Risk Factors for Urosepsis after Ureteroscopy for Stone Disease: A Systematic Review with Meta-Analysis - Beyond the Abstract

Over the last four decades, the prevalence of stone disease in the United States has more than tripled from 3.2% in 1980 to 10.1% in 2016.1  A recent study estimated the prevalence of stone disease to be 10.9% in men and 9.5% in women based on data from the National Health and Nutrition Examination Survey (2017-2018 cycle).2 There are many factors that may contribute to the prevalence of stone disease including obesity, diabetes, history of gout, climate change, and environmental hazards.1,2,3 Patients suffering from an acute episode of stone disease have a number of surgical options available including ureteroscopy (URS), shockwave lithotripsy, and percutaneous nephrolithotomy.4 URS is the most common interventional treatment for stone disease and one of the most frequent surgeries performed in urology.5 From 1996 to 2016, URS had a 250% increase in total number of treatments performed with the share of total treatments increasing by 17%.6 During this same time period, the share of total treatments performed for shockwave lithotripsy and open surgery fell by 14.5% and 12%, respectively while the share for percutaneous nephrolithotomy remained static.6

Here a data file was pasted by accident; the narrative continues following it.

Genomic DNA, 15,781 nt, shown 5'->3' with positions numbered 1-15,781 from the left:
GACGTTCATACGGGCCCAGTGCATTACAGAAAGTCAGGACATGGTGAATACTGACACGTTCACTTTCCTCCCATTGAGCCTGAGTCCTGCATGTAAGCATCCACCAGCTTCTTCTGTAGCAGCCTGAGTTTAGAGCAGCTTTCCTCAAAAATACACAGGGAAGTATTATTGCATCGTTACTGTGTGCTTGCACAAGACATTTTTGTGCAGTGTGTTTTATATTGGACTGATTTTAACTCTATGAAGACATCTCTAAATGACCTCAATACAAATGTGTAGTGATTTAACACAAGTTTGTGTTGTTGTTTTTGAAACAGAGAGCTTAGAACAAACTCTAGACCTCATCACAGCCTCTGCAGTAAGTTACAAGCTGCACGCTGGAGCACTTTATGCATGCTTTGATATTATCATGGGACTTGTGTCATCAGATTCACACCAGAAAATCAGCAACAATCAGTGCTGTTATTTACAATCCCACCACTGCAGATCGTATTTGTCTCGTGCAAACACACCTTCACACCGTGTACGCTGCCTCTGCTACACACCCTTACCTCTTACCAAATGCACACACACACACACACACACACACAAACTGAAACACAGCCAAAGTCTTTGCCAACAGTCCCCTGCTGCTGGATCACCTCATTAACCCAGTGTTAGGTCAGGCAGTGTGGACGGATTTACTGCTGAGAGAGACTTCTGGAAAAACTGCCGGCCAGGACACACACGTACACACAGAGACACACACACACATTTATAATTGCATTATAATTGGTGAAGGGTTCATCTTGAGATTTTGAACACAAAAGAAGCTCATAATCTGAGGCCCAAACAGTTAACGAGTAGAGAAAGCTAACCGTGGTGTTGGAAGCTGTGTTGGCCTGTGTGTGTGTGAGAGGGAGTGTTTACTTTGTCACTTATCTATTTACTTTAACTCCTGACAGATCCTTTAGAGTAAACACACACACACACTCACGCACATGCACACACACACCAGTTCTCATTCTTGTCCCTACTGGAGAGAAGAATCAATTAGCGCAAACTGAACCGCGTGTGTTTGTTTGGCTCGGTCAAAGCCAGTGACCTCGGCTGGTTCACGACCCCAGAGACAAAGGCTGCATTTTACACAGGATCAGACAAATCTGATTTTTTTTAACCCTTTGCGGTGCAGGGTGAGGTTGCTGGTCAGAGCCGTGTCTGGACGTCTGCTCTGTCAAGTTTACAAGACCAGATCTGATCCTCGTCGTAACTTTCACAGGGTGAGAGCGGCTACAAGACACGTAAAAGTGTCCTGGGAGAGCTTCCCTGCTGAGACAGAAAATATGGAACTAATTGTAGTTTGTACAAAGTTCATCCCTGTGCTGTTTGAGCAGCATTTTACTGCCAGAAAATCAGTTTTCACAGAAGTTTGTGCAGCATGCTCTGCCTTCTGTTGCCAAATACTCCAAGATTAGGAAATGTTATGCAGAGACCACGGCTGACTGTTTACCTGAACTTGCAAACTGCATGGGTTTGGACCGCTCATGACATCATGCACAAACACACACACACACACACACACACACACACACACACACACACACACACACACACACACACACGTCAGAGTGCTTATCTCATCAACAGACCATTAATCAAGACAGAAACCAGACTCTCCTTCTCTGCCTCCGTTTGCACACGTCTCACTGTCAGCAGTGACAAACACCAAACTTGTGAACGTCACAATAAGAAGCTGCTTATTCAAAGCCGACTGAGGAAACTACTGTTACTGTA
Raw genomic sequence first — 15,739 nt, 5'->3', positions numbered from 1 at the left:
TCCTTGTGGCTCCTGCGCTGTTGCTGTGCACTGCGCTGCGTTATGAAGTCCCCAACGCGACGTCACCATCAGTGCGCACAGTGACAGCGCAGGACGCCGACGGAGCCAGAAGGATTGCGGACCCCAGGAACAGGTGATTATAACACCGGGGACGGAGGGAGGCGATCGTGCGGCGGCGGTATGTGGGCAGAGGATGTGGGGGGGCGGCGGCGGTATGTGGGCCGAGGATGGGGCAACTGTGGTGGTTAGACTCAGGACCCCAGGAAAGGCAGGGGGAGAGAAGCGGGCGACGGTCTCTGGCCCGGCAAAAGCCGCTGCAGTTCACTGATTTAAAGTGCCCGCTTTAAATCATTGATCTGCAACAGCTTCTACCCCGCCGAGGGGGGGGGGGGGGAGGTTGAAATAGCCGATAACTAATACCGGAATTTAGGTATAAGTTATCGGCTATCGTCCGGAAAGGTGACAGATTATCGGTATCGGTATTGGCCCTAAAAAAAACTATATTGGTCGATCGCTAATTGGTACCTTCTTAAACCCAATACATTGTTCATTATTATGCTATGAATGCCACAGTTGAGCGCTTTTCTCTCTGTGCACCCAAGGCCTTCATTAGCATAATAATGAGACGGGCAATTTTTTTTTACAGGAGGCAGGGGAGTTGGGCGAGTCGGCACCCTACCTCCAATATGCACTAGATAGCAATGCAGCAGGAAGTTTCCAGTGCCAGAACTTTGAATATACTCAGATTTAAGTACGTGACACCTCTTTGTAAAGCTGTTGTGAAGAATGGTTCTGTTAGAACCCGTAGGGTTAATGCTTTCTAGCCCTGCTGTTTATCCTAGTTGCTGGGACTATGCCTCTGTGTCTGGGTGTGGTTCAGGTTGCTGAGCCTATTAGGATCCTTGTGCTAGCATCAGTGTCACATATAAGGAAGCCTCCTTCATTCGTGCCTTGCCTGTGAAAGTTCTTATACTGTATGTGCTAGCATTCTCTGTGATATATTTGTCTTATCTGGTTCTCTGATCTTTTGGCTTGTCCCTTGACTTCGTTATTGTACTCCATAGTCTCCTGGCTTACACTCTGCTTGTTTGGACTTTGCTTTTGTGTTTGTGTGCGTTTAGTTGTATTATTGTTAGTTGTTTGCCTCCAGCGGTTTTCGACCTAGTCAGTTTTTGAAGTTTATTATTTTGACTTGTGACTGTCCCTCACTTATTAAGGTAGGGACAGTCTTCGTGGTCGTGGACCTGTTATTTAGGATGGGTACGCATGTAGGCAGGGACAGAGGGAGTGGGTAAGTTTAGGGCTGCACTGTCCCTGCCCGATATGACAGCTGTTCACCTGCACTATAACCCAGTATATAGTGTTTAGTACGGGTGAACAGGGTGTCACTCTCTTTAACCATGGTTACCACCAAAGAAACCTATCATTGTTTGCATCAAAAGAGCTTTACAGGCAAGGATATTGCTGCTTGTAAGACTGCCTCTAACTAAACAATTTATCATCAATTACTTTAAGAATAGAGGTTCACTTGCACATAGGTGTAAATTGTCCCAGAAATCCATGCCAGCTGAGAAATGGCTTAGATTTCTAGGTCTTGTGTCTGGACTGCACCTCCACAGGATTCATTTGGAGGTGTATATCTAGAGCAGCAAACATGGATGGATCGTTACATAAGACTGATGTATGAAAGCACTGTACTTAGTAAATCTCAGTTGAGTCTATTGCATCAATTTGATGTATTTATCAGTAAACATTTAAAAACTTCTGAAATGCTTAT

The most frequently reported complications of URS are ureteral wall injury, stone migration, and ureteral stent discomfort.5 The most severe complications include multi-organ failure, urosepsis, and death.5 The rates of these severe complications vary substantially between studies and may be underreported.5 Urosepsis is sepsis originating from the urogenital tract.7 Sepsis is a clinical syndrome consisting of physiologic abnormalities caused by a host response to an infection and may lead to multiple organ dysfunction syndrome and, death.7 We conducted a systematic review and meta-analysis to quantify the risk of postoperative urosepsis after URS for stone disease and to identify the potential risk factors for this complication.4 In 13 studies (5 prospective) with 5,597 patients, the pooled incidence of postoperative urosepsis was 5.0% (Figure).

Figure.  Forest Plot of Postoperative Urosepsis Risk in Patients Undergoing URS.

Source: Bhojani N, et al.  J Endourol. 2021;10.1089/end.2020.1133.
The postoperative urosepsis rate and 95% CI are plotted for each study. The pooled mortality rate (diamond apex) and 95% CI (diamond width) are calculated using a random effects model. Pooled urosepsis risk = 5.0%. Heterogeneity: I2 = 95%; p < 0.001. CI = confidence interval; ES = Effect Size.\

One of the key findings of this meta-analysis was that the incidence rates for urosepsis varied extensively between studies. It is possible that many urologists may not be aware of the high incidence rate for urosepsis since standardized reporting systems are seldom used, postoperative management of this condition may occur in a different setting of care (onset of the condition may be 1-2 days later), and misdiagnosis may occur (i.e., cystitis). A recently published literature review (n=187 studies) by De Coninck and colleagues (2021) examining all complications associated with URS found that severe complications such as urosepsis may be underreported worldwide and may give urologists an “unwarranted sense of security when performing a URS.”5 These findings underscore the importance of risk stratification of patients in the pre-operative and perioperative settings as well as post-operative surveillance.